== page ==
as a method of waiting for memory to become available. For instance,
if a call to tcp_write() has failed because memory wasn't available,
the application may use the polling functionality to call tcp_write()
again when the connection has been idle for a while.
- void tcp_poll(struct tcp_pcb *pcb,
err_t (* poll)(void *arg, struct tcp_pcb *tpcb),
u8_t interval)
Specifies the polling interval and the callback function that should
be called to poll the application. The interval is specified in
number of TCP coarse grained timer shots, which typically occurs
twice a second. An interval of 10 means that the application would
be polled every 5 seconds.
--- Closing and aborting connections
- err_t tcp_close(struct tcp_pcb *pcb)
Closes the connection. The function may return ERR_MEM if no memory
was available for closing the connection. If so, the application
should wait and try again either by using the acknowledgment
callback or the polling functionality. If the close succeeds, the
function returns ERR_OK.
The pcb is deallocated by the TCP code after a call to tcp_close().
- void tcp_abort(struct tcp_pcb *pcb)
Aborts the connection by sending a RST (reset) segment to the remote
host. The pcb is deallocated. This function never fails.
ATTENTION: When calling this from one of the TCP callbacks, make
sure you always return ERR_ABRT (and never return ERR_ABRT otherwise
or you will risk accessing deallocated memory or memory leaks!
If a connection is aborted because of an error, the application is
alerted of this event by the err callback. Errors that might abort a
connection are when there is a shortage of memory. The callback
function to be called is set using the tcp_err() function.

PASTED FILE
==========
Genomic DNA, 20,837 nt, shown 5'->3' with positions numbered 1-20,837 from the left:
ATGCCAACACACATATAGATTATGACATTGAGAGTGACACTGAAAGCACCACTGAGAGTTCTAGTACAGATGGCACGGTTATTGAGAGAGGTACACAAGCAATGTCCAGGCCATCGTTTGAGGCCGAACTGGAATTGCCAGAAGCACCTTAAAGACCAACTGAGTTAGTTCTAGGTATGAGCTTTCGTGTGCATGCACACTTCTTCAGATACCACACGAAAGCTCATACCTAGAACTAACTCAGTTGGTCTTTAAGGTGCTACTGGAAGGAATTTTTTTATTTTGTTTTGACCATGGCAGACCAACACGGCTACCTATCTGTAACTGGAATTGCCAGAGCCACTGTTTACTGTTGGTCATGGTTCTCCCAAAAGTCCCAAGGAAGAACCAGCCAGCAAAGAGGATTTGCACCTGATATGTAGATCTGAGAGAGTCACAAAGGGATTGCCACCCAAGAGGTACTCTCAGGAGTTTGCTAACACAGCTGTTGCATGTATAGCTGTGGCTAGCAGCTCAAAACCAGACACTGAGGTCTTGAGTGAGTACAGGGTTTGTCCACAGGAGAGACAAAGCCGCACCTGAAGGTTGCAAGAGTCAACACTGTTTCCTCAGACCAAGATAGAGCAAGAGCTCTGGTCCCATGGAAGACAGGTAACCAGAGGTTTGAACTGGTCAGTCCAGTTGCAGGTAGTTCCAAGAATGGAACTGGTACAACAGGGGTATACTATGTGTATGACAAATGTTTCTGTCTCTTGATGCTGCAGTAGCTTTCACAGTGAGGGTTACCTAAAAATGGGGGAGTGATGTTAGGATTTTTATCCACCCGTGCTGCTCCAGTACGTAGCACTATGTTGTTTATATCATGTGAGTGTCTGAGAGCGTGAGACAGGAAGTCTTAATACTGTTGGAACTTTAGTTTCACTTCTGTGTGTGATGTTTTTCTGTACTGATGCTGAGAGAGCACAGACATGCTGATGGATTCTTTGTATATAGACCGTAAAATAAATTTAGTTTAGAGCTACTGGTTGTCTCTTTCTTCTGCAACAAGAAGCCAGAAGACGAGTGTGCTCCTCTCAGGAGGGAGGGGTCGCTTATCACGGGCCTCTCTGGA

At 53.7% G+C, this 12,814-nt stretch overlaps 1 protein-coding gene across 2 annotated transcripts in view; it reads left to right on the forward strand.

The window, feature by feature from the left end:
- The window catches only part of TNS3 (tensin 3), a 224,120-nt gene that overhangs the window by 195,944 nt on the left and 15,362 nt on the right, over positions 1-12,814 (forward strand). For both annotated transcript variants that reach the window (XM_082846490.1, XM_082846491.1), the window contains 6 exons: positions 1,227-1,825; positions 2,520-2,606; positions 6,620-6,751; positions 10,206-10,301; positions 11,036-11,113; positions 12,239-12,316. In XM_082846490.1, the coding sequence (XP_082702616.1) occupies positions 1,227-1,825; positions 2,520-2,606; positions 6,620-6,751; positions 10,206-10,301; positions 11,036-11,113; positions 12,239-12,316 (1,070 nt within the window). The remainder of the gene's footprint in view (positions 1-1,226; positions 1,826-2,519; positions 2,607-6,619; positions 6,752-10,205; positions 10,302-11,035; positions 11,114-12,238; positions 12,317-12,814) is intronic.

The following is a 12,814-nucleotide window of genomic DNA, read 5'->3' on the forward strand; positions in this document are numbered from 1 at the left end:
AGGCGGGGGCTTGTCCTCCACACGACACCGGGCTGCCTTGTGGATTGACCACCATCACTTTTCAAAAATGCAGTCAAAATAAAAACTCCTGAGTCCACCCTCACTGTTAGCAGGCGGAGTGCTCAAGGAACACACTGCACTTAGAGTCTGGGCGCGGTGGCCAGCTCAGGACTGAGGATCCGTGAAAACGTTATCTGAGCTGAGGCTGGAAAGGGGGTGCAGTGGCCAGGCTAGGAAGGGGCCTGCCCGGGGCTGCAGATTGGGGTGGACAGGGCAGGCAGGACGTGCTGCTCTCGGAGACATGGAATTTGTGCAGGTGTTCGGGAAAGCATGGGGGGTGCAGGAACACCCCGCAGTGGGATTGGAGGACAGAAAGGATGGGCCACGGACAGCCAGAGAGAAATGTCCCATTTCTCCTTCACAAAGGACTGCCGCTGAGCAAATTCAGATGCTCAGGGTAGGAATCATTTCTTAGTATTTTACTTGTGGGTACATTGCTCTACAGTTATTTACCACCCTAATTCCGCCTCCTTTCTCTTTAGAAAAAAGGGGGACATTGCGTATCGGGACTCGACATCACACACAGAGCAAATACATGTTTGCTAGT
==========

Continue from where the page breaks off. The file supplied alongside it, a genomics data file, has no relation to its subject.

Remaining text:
- void tcp_err(struct tcp_pcb *pcb, void (* err)(void *arg,
err_t err))
The error callback function does not get the pcb passed to it as a
parameter since the pcb may already have been deallocated.
--- UDP interface
The UDP interface is similar to that of TCP, but due to the lower
level of complexity of UDP, the interface is significantly simpler.
- struct udp_pcb *udp_new(void)
Creates a new UDP pcb which can be used for UDP communication. The
pcb is not active until it has either been bound to a local address
or connected to a remote address.
- void udp_remove(struct udp_pcb *pcb)
Removes and deallocates the pcb.
- err_t udp_bind(struct udp_pcb *pcb, ip_addr_t *ipaddr,
u16_t port)
Binds the pcb to a local address. The IP-address argument "ipaddr"
can be IP_ADDR_ANY to indicate that it should listen to any local IP
address. The function currently always return ERR_OK.
- err_t udp_connect(struct udp_pcb *pcb, ip_addr_t *ipaddr,
u16_t port)
Sets the remote end of the pcb. This function does not generate any
network traffic, but only set the remote address of the pcb.
- err_t udp_disconnect(struct udp_pcb *pcb)
Remove the remote end of the pcb. This function does not generate
any network traffic, but only removes the remote address of the pcb.
- err_t udp_send(struct udp_pcb *pcb, struct pbuf *p)
Sends the pbuf p. The pbuf is not deallocated.
- void udp_recv(struct udp_pcb *pcb,
void (* recv)(void *arg, struct udp_pcb *upcb,
struct pbuf *p,
ip_addr_t *addr,
u16_t port),
void *recv_arg)
Specifies a callback function that should be called when a UDP
datagram is received.
--- System initalization
A truly complete and generic sequence for initializing the lwIP stack
cannot be given because it depends on additional initializations for
your runtime environment (e.g. timers).
We can give you some idea on how to proceed when using the raw API.
We assume a configuration using a single Ethernet netif and the
UDP and TCP transport layers, IPv4 and the DHCP client.
Call these functions in the order of appearance:
- lwip_init()
Initialize the lwIP stack and all of its subsystems.
- netif_add(struct netif *netif, const ip4_addr_t *ipaddr,
const ip4_addr_t *netmask, const ip4_addr_t *gw,